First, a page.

Kenneth Howard Delmar (born Kenneth Frederick Fay Howard, September 5, 1910, Boston, Massachusetts – July 14, 1984, Stamford, Connecticut) was an American actor active in radio, films, and animation. An announcer on the pioneering radio news series The March of Time, he became a national radio sensation in 1945 as Senator Beauregard Claghorn on the running "Allen's Alley" sketch on The Fred Allen Show. The character Delmar created was a primary inspiration for the Warner Bros. cartoon character Foghorn Leghorn.
Early life and career
Delmar was born September 5, 1910, in Boston, but moved to New York City in infancy after the separation of his parents. His mother, Evelyn Delmar, was a vaudevillian who toured the country with her sister. Kenny Delmar was on the stage from age seven. His first screen appearance was in the D. W. Griffith film Orphans of the Storm (1921), in which he played the Joseph Schildkraut role as a child. During the Depression he left the stage to work in his stepfather's business. After running his own dancing school for a year he married one of his ballet teachers, Alice Cochran, and decided to try a career in radio.
By the late 1930s, Delmar was an announcer on such major radio series as The March of Time and Your Hit Parade. He played multiple roles in The Mercury Theatre on the Air's October 1938 radio drama The War of the Worlds. His main role was that of Captain Lansing, the National Guardsman who collapses in terror when confronted by the Martian invaders, although he also is noted for his address to the "citizens of the nation" as the Secretary of the Interior, in which role he spoke in a stentorian, declamatory style deliberately reminiscent of then-President Franklin Roosevelt. Cavalcade of America featured him in their repertory cast, and also was heard as Commissioner Weston on early episodes of The Shadow.
Delmar is notable for creating the character Senator Beauregard Claghorn on Fred Allen's radio program Allen's Alley, which he did while also serving as the show's regular announcer. Senator Claghorn made his radio debut October 7, 1945, and six months later was called "unquestionably the most quoted man in the nation" by Life magazine.:61 The role inspired the Warner Bros. animated character Foghorn Leghorn, first seen in the Oscar-nominated cartoon Walky Talky Hawky (1946).
"During the late 1940s, Mr. Delmar captivated 20 million radio listeners every Sunday night with his burlesque of a bombastic, super-chauvinistic legislator who drank only from Dixie cups and refused to drive through the Lincoln Tunnel," wrote The New York Times. "His stock expression, 'That's a joke, son,' was for many years one of the nation's pet phrases, mimicked by children and businessmen alike. ... The windbag character, he said, was inspired by a Texas cattle rancher who had picked him up while he was hitchhiking and barely stopped talking." Delmar was later heard by a later generation of television watchers via the animated character called The Hunter which he voiced using his Senator Claghorn inflections, including, "That's a joke, son." "The Hunter" was a dog detective whose nemesis was The Fox, a criminal fox who attempted bizarre capers, usually huge in scope (such as attempting to steal the Brooklyn Bridge, the Statue of Liberty or, in one episode, the State of Florida). The Hunter ran as an ancillary segment of the cartoon series King Leonardo and his Short Subjects, produced by .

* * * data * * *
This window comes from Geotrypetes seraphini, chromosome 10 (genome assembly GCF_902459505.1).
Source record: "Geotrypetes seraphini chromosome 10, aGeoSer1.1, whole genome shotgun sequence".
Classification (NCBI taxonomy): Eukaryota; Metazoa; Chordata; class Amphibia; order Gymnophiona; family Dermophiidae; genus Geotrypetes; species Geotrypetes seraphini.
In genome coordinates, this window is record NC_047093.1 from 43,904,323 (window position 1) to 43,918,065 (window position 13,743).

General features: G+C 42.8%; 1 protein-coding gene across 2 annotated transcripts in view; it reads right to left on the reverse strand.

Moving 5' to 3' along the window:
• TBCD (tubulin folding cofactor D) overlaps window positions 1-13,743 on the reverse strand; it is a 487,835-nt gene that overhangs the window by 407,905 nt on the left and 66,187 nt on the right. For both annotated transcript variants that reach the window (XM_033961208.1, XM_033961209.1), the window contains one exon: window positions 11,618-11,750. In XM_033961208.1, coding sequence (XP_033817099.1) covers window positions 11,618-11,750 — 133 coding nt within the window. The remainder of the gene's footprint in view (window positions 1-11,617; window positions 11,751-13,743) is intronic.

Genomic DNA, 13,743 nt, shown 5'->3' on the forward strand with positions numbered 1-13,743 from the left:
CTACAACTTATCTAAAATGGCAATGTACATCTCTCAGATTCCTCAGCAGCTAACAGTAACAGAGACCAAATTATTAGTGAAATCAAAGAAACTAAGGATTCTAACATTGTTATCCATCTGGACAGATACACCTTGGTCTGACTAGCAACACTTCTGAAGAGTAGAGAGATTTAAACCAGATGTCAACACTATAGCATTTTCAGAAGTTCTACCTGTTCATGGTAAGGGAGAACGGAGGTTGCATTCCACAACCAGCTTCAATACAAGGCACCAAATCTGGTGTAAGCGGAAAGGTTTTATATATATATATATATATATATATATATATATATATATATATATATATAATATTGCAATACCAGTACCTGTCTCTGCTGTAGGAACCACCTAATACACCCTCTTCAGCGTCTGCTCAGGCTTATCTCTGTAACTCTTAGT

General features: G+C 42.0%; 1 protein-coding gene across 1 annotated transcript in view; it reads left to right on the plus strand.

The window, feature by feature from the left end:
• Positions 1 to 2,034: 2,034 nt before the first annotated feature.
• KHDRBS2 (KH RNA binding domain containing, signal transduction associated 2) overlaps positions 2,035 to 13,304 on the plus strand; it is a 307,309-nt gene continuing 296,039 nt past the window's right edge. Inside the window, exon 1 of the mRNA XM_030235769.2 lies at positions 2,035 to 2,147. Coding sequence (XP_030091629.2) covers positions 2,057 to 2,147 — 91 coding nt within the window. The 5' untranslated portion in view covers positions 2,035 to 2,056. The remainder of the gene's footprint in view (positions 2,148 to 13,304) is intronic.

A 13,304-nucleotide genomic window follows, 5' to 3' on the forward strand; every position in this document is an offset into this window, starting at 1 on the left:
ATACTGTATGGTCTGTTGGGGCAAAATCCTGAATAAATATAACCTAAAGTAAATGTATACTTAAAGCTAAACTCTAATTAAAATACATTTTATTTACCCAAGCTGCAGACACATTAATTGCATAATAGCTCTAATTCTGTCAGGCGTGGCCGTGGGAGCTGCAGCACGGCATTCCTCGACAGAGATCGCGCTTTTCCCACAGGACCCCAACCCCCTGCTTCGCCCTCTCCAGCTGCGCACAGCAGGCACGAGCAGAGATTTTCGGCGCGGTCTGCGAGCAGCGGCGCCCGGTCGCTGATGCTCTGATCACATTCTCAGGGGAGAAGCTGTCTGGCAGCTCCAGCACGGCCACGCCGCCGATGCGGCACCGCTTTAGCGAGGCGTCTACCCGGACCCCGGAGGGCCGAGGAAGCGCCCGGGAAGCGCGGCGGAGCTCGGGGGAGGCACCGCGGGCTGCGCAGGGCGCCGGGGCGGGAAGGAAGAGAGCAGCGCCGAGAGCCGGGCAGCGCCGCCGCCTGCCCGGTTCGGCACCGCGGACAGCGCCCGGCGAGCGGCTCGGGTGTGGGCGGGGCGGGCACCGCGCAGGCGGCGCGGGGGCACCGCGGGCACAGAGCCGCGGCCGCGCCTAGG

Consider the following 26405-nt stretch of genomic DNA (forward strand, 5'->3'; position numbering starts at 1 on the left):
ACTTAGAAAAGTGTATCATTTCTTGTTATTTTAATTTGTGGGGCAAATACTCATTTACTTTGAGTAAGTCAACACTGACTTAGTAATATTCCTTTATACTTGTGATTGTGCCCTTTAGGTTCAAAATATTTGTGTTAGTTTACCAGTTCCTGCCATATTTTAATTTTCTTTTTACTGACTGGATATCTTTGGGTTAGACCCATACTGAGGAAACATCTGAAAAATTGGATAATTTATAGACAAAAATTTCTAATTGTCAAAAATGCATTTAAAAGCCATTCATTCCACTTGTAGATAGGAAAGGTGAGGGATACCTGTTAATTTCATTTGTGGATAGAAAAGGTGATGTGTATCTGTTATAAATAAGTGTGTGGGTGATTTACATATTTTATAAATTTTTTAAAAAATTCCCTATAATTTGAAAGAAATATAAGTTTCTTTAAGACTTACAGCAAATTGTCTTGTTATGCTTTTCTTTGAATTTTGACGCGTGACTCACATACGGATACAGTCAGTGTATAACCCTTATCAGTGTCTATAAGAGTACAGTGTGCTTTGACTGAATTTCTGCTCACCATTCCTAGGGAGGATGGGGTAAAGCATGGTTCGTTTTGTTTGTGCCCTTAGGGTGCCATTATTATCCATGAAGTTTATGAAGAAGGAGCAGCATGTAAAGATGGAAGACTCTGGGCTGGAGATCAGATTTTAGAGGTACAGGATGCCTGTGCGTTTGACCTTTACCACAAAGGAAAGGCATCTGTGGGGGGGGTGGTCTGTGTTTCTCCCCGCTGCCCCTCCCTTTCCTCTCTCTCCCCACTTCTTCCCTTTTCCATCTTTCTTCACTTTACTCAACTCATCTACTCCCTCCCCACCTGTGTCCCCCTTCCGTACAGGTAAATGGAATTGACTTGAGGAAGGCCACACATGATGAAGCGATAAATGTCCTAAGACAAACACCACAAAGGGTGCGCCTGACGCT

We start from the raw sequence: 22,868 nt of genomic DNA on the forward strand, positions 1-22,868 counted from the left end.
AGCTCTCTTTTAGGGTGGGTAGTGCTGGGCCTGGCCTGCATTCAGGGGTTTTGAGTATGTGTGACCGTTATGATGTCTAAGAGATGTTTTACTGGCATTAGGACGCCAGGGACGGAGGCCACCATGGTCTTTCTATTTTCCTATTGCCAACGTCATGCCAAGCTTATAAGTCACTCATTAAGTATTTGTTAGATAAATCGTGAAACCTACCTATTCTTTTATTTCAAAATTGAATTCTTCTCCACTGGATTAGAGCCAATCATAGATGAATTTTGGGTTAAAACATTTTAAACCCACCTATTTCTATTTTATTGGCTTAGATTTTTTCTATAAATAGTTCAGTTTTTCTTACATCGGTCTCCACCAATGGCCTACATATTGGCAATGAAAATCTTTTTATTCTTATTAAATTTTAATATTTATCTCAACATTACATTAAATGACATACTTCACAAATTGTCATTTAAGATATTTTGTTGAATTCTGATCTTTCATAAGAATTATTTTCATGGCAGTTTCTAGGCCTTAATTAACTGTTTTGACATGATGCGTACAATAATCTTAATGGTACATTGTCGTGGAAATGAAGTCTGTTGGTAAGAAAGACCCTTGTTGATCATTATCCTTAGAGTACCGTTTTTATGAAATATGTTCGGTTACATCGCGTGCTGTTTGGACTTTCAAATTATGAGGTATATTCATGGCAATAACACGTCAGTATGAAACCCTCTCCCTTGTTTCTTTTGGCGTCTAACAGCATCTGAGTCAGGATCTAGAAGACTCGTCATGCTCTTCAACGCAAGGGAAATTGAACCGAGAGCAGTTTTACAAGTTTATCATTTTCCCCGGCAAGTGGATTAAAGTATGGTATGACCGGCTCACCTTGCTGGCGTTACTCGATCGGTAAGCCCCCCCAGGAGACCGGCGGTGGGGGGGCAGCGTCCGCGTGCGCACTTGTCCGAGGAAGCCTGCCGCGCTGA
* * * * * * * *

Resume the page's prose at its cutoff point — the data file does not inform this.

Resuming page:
At the height of his popularity, Delmar also starred as Claghorn in a theatrical feature film, It's a Joke, Son! in 1947.
Delmar was also announcer and voice performer on The Alan Young Show in 1944. One of the characters that he played was Counselor Cartonbranch who is obviously similar in mannerisms and voice to Senator Claghorn. In 1953 he returned to radio replacing Hans Conried's character on My Friend Irma, as the Professor's cousin, Maestro Wanderkin  and as Conried's Schultz on Life with Luigi.
Delmar was also a well-utilized cartoon voice talent whose voice was familiar to baby-boomers as Commander McBragg, The Hunter, Major Minor on "Klondike Kat", and other Saturday morning cartoon icons.
- "Milestones", Time, May 17, 1948
- Berger, Joseph (July 15, 1984). "Kenny Delmar, radio's Senator Claghorn, dies". New York Times. Retrieved 2014-10-20.
Kenny Delmar, the actor who played the blustery Southern Senator Beauregard Claghorn on the old Fred Allen radio show, died yesterday in St. Joseph's Hospital in Stamford, Conn. He was 73 and lived in Stamford. ...
- Parsons, Louella O., "In Hollywood with Louella O. Parsons", The Milwaukee Sentinel, September 14, 1946
- Cook, Gene, "Senator Claghorn: Kenny Delmar becomes a sudden radio sensation as bumptious unreconstructed Southerner". Life, March 18, 1946, pp. 61–68
- Kelly, Ray, Celebrating the 70th Anniversary of Orson Welles's panic radio broadcast The War of the Worlds. Wellesnet, October 26, 2008; retrieved April 10, 2012. Delmar's other roles were Policeman at farm, Secretary of the Interior and Bayonne radio announcer.
- Dunning, John (1998). On the Air: The Encyclopedia of Old-Time Radio. Oxford University Press. p. 141. ISBN 978-0-19-507678-3.
- Fred Allen at the Museum of Broadcast Communications; retrieved April 8, 2012
- for sample shows
- Wolters, Larry (1953-03-02). "Television News and Views". Chicago Tribune. Retrieved 2015-03-26.
- "Delmar to return to radio". Billboard. 1953-03-07. Retrieved 2015-03-26.